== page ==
Contact:

Jonathan Mahapa

Accenture

+ 27 11 208 3947

[email protected]

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FOCUS ON CAMEROON: The Heart Of Africa Unleashing Its Potential From Within

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“As a source of creativity and vitality, our diversity blends harmoniously with our desire to live together, to lay the groundwork for our constant quest for the consolidation of our country’s unity.” – President Paul Biya

Many consider Cameroon to be a source of life for Africa due to its size, connectivity, advantageous position and accessible coastline. It serves as an entryway for other landlocked countries and its ports position Cameroon’s economy in a rising trend, registering 4.2% annual growth, with estimations that it will reach 5% in 2020. Much of Cameroon’s economic growth is due to its diversity, and under the guidance of President Paul Biya and PM Joseph Dion Ngute, Cameroon is dedicated to solidifying its role as a major economic player by improving its infrastructure, finance, energy, and ICT sectors, among others. These positive changes are set to create new opportunities for investment and improve the country’s rating in the ease of doing business index. 

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In the infrastructure sector, Cameroon is working towards improving its foundations on which they can build the future. The port sector is building new and modernising its ports to enhance trade, exports and transportation. For example, the Kribi port is a new port that is designed to ease the flow of traffic from the current ports that experience high volume. As the younger port in Cameroon, the port is also well located in the centre of Africa, making it a prime location for new investment opportunities. “It is one of the deepest [ports] in the area of the Gulf of Guinea, and our infrastructure and equipment are very modern,” says Patrice Melom, General Manager of the Port Authority of Kribi.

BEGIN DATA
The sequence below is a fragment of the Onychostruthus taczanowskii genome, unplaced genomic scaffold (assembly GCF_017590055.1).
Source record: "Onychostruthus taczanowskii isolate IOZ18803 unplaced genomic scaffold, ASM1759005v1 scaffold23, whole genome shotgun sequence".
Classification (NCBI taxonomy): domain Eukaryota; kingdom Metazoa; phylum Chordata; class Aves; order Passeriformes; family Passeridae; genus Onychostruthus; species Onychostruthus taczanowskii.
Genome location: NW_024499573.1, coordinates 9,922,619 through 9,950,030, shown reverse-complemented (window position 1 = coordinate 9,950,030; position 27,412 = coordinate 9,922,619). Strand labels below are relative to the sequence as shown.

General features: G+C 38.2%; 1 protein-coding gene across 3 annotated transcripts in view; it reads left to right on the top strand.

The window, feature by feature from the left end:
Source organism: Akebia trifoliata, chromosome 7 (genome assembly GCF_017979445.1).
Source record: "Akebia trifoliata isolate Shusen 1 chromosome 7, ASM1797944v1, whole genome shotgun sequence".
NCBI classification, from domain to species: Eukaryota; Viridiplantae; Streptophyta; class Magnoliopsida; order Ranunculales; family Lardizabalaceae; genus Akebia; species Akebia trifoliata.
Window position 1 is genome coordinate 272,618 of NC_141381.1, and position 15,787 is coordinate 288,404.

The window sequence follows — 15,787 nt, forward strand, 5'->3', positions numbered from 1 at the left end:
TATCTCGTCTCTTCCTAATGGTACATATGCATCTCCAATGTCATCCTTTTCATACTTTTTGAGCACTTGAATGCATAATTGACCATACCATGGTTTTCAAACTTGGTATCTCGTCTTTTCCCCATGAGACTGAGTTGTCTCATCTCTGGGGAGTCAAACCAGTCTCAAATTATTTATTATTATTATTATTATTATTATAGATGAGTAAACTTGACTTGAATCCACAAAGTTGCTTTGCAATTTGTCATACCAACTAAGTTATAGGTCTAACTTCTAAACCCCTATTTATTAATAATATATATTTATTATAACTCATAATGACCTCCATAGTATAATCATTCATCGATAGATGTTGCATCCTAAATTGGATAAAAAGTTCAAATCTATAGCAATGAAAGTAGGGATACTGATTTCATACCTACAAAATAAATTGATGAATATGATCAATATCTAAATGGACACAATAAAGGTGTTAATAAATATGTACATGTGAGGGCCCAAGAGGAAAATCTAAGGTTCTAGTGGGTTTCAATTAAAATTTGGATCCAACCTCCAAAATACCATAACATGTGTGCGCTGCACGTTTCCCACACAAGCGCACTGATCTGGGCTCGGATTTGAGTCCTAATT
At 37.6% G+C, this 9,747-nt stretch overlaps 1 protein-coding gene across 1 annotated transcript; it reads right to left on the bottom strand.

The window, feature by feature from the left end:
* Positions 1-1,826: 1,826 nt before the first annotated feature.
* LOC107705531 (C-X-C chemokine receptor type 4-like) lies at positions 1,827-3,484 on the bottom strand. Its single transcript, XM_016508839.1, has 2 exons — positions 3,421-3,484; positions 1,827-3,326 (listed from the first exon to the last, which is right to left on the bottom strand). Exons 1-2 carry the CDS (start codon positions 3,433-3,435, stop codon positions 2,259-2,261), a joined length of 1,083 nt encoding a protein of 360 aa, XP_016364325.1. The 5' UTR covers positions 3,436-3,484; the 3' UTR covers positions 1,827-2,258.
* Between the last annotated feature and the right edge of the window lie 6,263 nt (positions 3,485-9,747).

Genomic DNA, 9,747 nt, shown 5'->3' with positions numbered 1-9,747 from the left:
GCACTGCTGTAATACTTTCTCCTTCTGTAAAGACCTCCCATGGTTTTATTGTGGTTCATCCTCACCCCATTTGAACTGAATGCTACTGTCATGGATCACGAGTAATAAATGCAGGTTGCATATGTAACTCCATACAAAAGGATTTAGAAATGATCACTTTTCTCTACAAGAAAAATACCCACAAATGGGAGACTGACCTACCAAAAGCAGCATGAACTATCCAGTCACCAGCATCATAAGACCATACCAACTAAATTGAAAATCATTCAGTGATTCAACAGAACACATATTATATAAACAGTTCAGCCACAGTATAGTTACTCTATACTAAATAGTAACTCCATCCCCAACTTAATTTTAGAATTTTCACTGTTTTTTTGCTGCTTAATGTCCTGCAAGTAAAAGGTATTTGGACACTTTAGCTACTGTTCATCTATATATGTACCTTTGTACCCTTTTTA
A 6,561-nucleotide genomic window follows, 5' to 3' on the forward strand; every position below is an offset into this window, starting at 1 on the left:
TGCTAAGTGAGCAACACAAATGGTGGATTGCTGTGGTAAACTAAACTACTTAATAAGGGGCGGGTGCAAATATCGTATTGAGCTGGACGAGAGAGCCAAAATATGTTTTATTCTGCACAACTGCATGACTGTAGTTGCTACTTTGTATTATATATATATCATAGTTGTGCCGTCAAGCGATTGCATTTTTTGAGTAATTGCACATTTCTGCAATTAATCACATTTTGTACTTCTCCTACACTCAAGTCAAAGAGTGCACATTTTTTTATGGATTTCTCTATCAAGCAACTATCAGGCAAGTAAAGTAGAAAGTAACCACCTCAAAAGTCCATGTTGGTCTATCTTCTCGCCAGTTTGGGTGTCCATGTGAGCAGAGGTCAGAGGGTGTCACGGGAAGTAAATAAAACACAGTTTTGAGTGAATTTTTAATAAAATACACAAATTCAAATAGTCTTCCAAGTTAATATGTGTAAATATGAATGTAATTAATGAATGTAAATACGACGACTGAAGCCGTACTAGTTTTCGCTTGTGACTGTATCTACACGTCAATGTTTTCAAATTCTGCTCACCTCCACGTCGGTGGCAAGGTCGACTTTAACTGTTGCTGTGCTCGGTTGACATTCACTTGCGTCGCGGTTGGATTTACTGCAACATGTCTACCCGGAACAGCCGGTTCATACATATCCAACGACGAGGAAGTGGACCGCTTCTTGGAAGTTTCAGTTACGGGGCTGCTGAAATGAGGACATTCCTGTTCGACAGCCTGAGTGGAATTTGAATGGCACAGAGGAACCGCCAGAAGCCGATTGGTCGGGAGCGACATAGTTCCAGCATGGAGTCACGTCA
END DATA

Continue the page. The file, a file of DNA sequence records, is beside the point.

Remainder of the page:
Additionally, the infrastructure and tourism sectors are combining forces with the establishment of new routes for Cameroon’s airline, Camair-Co. As the airline expands from domestic to inter-regional and intercontinental flights, the economy of Cameroon will enjoy a large influx of Forex to boost the economy. Not to mention, Cameroon’s new Japoma Sports Complex project, will aid Cameroon greatly as they host the 2021 African Cup of Nations, an event that is destined to show visitors from all over the world just what Cameroon has to offer. Additionally, this stadium will continue to help the country prosper, boosting other sectors.Tufan Sercan, Regional Director of Yenigün Construction Company, says, “Japoma will re- ally be a nice complex, it should certainly attract real estate.”